Hand weaving mill

One of Martha Vogeler’s main objectives was to secure the economic independence of Haus im Schluh. The operation of a hand weaving mill was thus given top priority in the conceptional layout of Haus im Schluh.

Martha had four barn frame looms and two high warp looms set up in the smaller annex. From the very start, simple linen and woollen fabrics were woven, as well as fabrics made of hand-spun sheep’s wool. Tapestries, Smyrna carpets and kilims as well as fabrics for clothes and coats, tweeds, tablecloths and chaise longue coverings, curtain materials and fabrics for upholstery and pillows were and still are on offer. Dresses, jackets, scarves, belts and ties were tailored in the top fashion of the day and sold directly to visitors and customers. Even today there is an assortment of contemporary styles to be had.

Not only were traditional weaving instruments used throughout the years at im Schluh but, in the interest of preserving living folk art, the fabrics were coloured using natural dyes. Research into these old practices was a special concern of Walter and Bettina Müller, with many artistic tapestries being created in their workshop. The raw materials used for dying the wool came from natural sources, such as flora growing in the heath and moor. This resulted in weavings whose shadings were particularly harmonious.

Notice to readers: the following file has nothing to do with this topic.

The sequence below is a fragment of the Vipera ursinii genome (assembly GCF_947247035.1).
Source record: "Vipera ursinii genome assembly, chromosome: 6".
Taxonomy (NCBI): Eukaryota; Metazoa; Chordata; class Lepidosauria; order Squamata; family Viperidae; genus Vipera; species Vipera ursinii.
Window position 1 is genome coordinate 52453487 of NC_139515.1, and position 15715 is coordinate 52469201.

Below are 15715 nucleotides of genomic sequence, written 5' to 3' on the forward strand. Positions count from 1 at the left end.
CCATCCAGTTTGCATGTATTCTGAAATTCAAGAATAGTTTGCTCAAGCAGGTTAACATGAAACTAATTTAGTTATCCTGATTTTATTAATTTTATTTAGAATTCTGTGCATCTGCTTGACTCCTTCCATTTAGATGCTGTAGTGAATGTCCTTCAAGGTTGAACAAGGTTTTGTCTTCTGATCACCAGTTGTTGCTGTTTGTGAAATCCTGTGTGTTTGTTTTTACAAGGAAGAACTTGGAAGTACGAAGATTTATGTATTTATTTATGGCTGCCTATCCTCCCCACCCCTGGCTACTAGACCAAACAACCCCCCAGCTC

The weave mill at Haus im Schluh also took on apprentices, a highly coveted position. Many girls from Worpswede and its environs took their apprenticeships in weaving or home economics under the tutelage of Martha Vogeler.

The tapestry workshops of Bettina Müller-Vogeler produced masterly crafted tapestries, including some of extraordinary dimensions designed by her husband Walter Müller.

After a second, larger farmhouse was built in the 1930s, the Schluh weaving mill was then moved to its spacious location there.

Today the lovely old frame looms can be viewed here and are still in operation. Here, under the supervision of Berit Müller, a great-granddaughter of Martha and Heinrich Vogeler, top-quality fabrics and, on request, tapestries and kilims are woven and put on sale.

Förderer Worpsweder Museumsverbund e. V.